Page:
Bare rock in the mountainsRocks are the hard materials that make up the Earth’s crust. They lie beneath the soil, beneath city streets and beneath ocean waters. You can see them in cliffs along the seashore, mountaintops or in quarries. Rocks are, themselves, made up from a solid mixture of chemical substances called minerals. There are three major types of rock: igneous rock, metamorphic rock and sedimentary rock.
The Giant's Causeway, in Northern Ireland, is made up of about 40,000 columns of basalt, an igneous rock. They were formed during...Read More >>The Giant's Causeway, in Northern Ireland, is made up of about 40,000 columns of basalt, an igneous rock. They were formed during an ancient volcanic eruption. The lava cooled rapidly, causing the rock to form columns. Most of them are hexagonal (six-sided) in shape.
Igneous (or volcanic) rocks, such as granite and basalt, result from the cooling of magma, molten rock from beneath the Earth’s crust. Magma may rise through the crust but not erupt through volcanoes. Instead, it cools to form solid rock under ground. This is how granite is formed. When magma does reach the Earth's surface, it erupts as lava. This cools and turns hard, forming basalt.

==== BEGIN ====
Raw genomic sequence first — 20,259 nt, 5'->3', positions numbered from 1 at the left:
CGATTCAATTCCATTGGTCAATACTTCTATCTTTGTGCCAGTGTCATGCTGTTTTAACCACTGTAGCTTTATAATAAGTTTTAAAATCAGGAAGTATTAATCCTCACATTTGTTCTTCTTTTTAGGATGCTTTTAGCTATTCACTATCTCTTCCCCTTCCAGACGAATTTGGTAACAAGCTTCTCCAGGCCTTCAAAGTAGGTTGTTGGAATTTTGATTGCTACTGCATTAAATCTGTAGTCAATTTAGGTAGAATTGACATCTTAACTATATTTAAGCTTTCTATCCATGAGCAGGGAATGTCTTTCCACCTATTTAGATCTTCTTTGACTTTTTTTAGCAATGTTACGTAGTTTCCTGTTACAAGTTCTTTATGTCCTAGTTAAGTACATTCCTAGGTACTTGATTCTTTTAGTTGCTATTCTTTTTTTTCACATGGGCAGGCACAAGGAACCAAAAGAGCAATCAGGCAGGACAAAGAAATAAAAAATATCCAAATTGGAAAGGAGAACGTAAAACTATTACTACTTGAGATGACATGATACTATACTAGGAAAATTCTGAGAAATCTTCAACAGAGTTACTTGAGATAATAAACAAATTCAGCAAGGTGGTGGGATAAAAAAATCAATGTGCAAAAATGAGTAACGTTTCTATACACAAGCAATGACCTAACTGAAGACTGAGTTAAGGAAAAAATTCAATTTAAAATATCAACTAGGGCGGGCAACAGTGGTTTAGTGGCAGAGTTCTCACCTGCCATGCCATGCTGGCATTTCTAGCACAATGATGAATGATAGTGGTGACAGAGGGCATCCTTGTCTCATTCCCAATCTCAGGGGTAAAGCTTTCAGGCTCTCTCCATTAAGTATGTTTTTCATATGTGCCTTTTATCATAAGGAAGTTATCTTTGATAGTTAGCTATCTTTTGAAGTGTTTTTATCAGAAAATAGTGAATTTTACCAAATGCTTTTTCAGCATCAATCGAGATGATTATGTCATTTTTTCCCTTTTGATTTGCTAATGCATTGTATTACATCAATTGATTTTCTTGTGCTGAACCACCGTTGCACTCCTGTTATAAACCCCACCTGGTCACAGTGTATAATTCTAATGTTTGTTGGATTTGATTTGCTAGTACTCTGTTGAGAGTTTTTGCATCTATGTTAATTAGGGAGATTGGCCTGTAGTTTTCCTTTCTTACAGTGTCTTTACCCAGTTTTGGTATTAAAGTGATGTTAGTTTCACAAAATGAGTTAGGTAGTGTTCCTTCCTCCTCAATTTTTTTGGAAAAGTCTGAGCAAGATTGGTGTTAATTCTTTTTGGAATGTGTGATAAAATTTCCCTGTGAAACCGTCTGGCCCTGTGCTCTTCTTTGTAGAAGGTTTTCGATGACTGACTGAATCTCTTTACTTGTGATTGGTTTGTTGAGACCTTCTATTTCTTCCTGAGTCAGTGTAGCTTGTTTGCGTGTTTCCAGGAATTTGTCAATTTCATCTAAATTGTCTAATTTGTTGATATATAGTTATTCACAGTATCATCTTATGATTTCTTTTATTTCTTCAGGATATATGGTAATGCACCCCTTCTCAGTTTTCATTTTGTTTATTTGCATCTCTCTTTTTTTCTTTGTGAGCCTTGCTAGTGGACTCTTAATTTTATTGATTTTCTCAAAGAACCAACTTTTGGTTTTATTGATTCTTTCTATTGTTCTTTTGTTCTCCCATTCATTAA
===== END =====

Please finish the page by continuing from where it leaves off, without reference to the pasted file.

Volcanic dykes in the Wrangell Mountains, Alaska. Dykes are made of magma (molten rock) that never erupted. Instead, it filled...Read More >>Volcanic dykes in the Wrangell Mountains, Alaska. Dykes are made of magma (molten rock) that never erupted. Instead, it filled cracks in the rocks under the ground, cooled and turned into wedges of solid igneous rock: granite. Over millions of years, the other rocks around the granite became worn away, leaving shards of granite sticking up above ground.
The oldest rocks on Earth are found in northern Canada. There, gneiss, a metamorphic rock, has been dated to more than 4 billion years old.
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